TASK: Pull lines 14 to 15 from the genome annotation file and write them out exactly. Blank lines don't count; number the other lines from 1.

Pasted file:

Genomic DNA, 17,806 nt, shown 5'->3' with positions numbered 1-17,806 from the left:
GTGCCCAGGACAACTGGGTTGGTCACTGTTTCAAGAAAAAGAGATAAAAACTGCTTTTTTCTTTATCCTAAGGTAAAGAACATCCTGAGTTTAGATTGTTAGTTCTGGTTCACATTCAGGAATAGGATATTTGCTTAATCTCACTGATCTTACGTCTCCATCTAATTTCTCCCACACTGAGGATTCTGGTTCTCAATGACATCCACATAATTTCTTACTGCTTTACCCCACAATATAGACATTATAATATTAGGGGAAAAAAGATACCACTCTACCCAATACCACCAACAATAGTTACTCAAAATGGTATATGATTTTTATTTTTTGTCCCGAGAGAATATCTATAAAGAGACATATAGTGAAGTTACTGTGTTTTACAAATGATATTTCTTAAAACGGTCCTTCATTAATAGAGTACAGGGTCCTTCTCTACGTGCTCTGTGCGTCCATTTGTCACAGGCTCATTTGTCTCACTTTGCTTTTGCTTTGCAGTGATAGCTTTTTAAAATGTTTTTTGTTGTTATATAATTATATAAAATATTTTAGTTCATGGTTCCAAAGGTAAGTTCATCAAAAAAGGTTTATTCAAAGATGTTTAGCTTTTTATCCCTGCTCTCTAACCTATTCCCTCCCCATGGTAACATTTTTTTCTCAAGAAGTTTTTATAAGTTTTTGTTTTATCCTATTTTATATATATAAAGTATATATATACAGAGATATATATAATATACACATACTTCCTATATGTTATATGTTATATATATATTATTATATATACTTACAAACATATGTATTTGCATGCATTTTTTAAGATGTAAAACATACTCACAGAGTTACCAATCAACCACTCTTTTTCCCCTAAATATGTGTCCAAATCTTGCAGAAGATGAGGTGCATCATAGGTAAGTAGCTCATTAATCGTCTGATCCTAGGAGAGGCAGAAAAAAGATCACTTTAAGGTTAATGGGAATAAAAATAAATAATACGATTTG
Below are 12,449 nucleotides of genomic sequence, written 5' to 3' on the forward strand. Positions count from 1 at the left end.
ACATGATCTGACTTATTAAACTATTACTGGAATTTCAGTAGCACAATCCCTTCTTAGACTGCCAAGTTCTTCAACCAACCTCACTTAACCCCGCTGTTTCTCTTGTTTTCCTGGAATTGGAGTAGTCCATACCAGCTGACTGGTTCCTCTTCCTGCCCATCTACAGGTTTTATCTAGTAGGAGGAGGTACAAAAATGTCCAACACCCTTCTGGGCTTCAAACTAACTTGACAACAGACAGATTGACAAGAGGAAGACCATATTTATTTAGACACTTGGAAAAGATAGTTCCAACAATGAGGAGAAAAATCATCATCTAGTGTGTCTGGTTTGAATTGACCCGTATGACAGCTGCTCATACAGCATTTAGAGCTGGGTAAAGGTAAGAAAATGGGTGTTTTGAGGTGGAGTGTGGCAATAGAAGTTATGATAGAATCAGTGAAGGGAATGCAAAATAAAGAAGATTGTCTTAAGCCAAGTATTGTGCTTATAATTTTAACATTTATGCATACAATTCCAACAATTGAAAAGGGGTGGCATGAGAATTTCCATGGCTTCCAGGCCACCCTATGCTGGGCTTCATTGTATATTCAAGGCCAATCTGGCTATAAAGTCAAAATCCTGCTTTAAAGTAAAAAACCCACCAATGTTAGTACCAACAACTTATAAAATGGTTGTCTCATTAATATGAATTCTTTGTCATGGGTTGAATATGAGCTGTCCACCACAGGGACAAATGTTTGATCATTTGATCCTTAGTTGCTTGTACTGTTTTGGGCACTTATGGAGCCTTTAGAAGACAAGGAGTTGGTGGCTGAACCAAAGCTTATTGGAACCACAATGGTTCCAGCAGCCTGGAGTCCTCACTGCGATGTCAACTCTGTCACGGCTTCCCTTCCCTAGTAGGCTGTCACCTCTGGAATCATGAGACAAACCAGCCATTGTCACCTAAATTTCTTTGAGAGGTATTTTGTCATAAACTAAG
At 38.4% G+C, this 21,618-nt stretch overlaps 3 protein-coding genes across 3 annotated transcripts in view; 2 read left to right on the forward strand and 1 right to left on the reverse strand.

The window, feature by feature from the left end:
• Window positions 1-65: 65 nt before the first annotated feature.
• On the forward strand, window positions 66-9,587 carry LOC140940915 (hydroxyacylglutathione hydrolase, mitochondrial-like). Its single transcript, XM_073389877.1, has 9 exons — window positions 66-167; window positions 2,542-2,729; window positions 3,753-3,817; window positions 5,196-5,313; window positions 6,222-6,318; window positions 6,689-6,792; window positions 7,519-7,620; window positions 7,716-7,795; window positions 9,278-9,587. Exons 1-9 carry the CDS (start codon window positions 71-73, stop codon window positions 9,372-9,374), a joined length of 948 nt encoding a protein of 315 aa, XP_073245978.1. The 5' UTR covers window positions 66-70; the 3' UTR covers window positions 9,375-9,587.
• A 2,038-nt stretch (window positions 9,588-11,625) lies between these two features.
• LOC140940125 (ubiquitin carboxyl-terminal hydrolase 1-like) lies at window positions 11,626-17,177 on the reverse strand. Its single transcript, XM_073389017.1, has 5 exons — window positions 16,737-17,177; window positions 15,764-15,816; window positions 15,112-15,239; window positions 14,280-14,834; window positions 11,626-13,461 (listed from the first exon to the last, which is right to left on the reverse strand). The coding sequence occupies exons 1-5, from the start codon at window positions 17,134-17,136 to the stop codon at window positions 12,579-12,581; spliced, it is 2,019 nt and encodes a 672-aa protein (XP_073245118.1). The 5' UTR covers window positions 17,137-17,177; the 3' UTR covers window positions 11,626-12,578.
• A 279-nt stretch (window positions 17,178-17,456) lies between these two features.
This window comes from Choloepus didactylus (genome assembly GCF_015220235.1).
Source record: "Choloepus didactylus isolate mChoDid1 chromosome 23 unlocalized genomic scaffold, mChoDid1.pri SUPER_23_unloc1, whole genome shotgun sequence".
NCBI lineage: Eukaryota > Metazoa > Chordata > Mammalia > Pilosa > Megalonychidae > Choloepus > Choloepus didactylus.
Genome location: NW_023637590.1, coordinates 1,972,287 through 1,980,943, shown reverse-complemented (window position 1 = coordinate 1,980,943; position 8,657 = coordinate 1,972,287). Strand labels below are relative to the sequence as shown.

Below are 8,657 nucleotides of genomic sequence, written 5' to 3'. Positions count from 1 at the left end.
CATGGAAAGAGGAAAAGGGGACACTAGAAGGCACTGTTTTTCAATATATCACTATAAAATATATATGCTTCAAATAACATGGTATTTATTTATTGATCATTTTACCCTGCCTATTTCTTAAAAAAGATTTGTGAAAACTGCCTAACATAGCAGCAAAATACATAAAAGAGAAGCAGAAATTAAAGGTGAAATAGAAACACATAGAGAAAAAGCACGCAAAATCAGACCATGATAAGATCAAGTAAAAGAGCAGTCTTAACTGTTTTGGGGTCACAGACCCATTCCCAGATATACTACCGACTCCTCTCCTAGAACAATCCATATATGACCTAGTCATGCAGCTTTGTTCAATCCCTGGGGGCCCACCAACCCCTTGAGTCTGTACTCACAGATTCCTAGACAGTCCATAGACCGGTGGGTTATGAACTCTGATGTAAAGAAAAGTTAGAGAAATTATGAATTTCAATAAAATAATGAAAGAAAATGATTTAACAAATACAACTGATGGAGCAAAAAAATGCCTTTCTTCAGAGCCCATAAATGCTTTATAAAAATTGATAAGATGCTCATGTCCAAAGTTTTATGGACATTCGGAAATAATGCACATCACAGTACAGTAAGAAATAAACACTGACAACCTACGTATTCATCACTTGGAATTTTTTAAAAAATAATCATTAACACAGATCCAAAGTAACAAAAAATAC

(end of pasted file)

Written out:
NCBI lineage: Eukaryota > Metazoa > Chordata > Mammalia > Pilosa > Megalonychidae > Choloepus > Choloepus didactylus.
Genome location: NW_023637590.1, coordinates 1,972,287 through 1,980,943, shown reverse-complemented (window position 1 = coordinate 1,980,943; position 8,657 = coordinate 1,972,287). Strand labels below are relative to the sequence as shown.